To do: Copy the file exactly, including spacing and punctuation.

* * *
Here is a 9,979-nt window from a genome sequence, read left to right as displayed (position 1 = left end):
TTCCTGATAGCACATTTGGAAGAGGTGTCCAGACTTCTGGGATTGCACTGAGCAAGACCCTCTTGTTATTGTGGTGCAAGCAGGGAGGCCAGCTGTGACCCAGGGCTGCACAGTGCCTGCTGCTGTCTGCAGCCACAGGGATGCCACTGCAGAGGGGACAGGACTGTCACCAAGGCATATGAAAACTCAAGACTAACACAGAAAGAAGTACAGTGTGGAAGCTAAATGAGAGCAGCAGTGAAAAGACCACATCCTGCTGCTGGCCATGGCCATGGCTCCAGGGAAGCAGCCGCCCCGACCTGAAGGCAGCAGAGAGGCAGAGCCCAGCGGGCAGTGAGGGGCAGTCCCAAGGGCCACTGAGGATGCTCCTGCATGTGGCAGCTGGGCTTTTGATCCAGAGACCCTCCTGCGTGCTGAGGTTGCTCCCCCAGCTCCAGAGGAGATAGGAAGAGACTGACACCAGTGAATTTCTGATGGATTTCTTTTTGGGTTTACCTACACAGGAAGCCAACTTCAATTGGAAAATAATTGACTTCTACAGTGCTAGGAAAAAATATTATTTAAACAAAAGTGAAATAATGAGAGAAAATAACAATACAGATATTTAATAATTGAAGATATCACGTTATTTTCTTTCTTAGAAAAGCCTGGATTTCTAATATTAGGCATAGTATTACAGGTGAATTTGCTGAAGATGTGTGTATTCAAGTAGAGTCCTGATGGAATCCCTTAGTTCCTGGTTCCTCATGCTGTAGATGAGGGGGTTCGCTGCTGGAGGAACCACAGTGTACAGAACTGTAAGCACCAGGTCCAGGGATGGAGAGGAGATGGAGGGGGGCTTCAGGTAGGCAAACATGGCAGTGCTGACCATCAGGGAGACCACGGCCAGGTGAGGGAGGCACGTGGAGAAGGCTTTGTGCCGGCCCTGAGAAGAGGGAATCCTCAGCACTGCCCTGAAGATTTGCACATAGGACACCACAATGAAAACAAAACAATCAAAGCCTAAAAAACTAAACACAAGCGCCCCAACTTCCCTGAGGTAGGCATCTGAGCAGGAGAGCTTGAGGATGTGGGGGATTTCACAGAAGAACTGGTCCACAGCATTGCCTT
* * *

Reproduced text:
Here is a 9,979-nt window from a genome sequence, read left to right as displayed (position 1 = left end):
TTCCTGATAGCACATTTGGAAGAGGTGTCCAGACTTCTGGGATTGCACTGAGCAAGACCCTCTTGTTATTGTGGTGCAAGCAGGGAGGCCAGCTGTGACCCAGGGCTGCACAGTGCCTGCTGCTGTCTGCAGCCACAGGGATGCCACTGCAGAGGGGACAGGACTGTCACCAAGGCATATGAAAACTCAAGACTAACACAGAAAGAAGTACAGTGTGGAAGCTAAATGAGAGCAGCAGTGAAAAGACCACATCCTGCTGCTGGCCATGGCCATGGCTCCAGGGAAGCAGCCGCCCCGACCTGAAGGCAGCAGAGAGGCAGAGCCCAGCGGGCAGTGAGGGGCAGTCCCAAGGGCCACTGAGGATGCTCCTGCATGTGGCAGCTGGGCTTTTGATCCAGAGACCCTCCTGCGTGCTGAGGTTGCTCCCCCAGCTCCAGAGGAGATAGGAAGAGACTGACACCAGTGAATTTCTGATGGATTTCTTTTTGGGTTTACCTACACAGGAAGCCAACTTCAATTGGAAAATAATTGACTTCTACAGTGCTAGGAAAAAATATTATTTAAACAAAAGTGAAATAATGAGAGAAAATAACAATACAGATATTTAATAATTGAAGATATCACGTTATTTTCTTTCTTAGAAAAGCCTGGATTTCTAATATTAGGCATAGTATTACAGGTGAATTTGCTGAAGATGTGTGTATTCAAGTAGAGTCCTGATGGAATCCCTTAGTTCCTGGTTCCTCATGCTGTAGATGAGGGGGTTCGCTGCTGGAGGAACCACAGTGTACAGAACTGTAAGCACCAGGTCCAGGGATGGAGAGGAGATGGAGGGGGGCTTCAGGTAGGCAAACATGGCAGTGCTGACCATCAGGGAGACCACGGCCAGGTGAGGGAGGCACGTGGAGAAGGCTTTGTGCCGGCCCTGAGAAGAGGGAATCCTCAGCACTGCCCTGAAGATTTGCACATAGGACACCACAATGAAAACAAAACAATCAAAGCCTAAAAAACTAAACACAAGCGCCCCAACTTCCCTGAGGTAGGCATCTGAGCAGGAGAGCTTGAGGATGTGGGGGATTTCACAGAAGAACTGGTCCACAGCATTGCCTT